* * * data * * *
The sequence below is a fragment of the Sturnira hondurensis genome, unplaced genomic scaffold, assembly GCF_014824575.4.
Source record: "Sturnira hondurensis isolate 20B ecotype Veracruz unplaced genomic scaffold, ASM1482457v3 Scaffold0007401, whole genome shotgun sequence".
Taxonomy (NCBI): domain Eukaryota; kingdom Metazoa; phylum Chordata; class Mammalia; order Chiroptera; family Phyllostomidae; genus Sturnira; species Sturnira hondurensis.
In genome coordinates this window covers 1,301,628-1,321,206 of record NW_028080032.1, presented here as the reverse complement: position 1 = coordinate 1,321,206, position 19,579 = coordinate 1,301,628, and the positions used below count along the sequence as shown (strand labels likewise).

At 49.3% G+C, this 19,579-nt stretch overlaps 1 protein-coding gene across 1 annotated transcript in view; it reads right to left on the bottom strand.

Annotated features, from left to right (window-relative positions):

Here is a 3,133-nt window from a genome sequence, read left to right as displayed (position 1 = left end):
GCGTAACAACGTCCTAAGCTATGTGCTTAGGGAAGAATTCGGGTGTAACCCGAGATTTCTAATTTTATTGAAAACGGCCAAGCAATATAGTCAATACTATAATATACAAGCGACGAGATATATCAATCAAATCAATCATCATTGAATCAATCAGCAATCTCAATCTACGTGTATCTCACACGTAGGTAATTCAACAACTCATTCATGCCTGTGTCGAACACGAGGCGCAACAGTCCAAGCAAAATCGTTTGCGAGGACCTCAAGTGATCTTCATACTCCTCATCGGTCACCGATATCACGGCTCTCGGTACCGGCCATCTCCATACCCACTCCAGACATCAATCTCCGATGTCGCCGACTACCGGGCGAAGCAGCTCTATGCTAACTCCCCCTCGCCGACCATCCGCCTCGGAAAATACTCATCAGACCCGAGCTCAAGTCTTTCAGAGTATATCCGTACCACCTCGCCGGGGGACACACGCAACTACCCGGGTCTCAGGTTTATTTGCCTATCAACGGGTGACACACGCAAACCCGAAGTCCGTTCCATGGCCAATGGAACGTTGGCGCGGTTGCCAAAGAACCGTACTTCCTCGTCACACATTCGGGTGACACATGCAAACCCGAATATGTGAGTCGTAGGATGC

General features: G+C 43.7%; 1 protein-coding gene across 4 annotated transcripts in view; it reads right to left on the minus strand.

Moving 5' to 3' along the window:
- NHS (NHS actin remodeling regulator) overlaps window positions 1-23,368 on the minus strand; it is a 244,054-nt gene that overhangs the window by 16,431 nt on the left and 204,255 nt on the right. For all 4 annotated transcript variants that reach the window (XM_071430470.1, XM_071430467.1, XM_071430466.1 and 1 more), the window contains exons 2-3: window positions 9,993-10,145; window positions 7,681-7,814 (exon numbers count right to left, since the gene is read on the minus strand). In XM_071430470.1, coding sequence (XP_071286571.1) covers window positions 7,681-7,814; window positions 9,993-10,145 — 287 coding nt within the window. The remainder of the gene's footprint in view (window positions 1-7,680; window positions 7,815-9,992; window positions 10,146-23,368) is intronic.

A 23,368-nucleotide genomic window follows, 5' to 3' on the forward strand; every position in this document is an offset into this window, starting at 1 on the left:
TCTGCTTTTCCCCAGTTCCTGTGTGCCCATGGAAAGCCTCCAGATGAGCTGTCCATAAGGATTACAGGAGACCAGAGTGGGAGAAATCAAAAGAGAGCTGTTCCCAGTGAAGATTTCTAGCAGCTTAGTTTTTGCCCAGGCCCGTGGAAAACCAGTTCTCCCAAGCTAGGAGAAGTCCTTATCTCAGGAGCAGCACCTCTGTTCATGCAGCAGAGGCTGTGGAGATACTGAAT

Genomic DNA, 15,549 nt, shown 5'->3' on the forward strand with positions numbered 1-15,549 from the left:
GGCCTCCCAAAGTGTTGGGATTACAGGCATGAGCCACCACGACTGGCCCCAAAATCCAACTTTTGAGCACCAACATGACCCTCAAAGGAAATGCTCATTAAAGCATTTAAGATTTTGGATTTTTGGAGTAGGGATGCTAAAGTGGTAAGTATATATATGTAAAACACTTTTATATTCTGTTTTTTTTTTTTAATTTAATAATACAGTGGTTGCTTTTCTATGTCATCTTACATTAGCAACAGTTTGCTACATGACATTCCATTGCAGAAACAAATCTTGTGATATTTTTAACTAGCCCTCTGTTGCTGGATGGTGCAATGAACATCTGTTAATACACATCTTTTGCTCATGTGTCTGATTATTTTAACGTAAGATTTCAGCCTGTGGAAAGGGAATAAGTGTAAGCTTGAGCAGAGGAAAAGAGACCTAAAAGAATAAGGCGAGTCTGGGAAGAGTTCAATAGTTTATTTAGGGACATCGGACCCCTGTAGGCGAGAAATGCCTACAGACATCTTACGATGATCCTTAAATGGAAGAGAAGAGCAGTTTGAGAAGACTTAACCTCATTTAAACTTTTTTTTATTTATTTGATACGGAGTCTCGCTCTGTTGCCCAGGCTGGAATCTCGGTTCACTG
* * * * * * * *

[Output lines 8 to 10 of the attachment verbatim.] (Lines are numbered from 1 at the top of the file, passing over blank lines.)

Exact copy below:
GCGTAACAACGTCCTAAGCTATGTGCTTAGGGAAGAATTCGGGTGTAACCCGAGATTTCTAATTTTATTGAAAACGGCCAAGCAATATAGTCAATACTATAATATACAAGCGACGAGATATATCAATCAAATCAATCATCATTGAATCAATCAGCAATCTCAATCTACGTGTATCTCACACGTAGGTAATTCAACAACTCATTCATGCCTGTGTCGAACACGAGGCGCAACAGTCCAAGCAAAATCGTTTGCGAGGACCTCAAGTGATCTTCATACTCCTCATCGGTCACCGATATCACGGCTCTCGGTACCGGCCATCTCCATACCCACTCCAGACATCAATCTCCGATGTCGCCGACTACCGGGCGAAGCAGCTCTATGCTAACTCCCCCTCGCCGACCATCCGCCTCGGAAAATACTCATCAGACCCGAGCTCAAGTCTTTCAGAGTATATCCGTACCACCTCGCCGGGGGACACACGCAACTACCCGGGTCTCAGGTTTATTTGCCTATCAACGGGTGACACACGCAAACCCGAAGTCCGTTCCATGGCCAATGGAACGTTGGCGCGGTTGCCAAAGAACCGTACTTCCTCGTCACACATTCGGGTGACACATGCAAACCCGAATATGTGAGTCGTAGGATGC

General features: G+C 43.7%; 1 protein-coding gene across 4 annotated transcripts in view; it reads right to left on the minus strand.

Moving 5' to 3' along the window: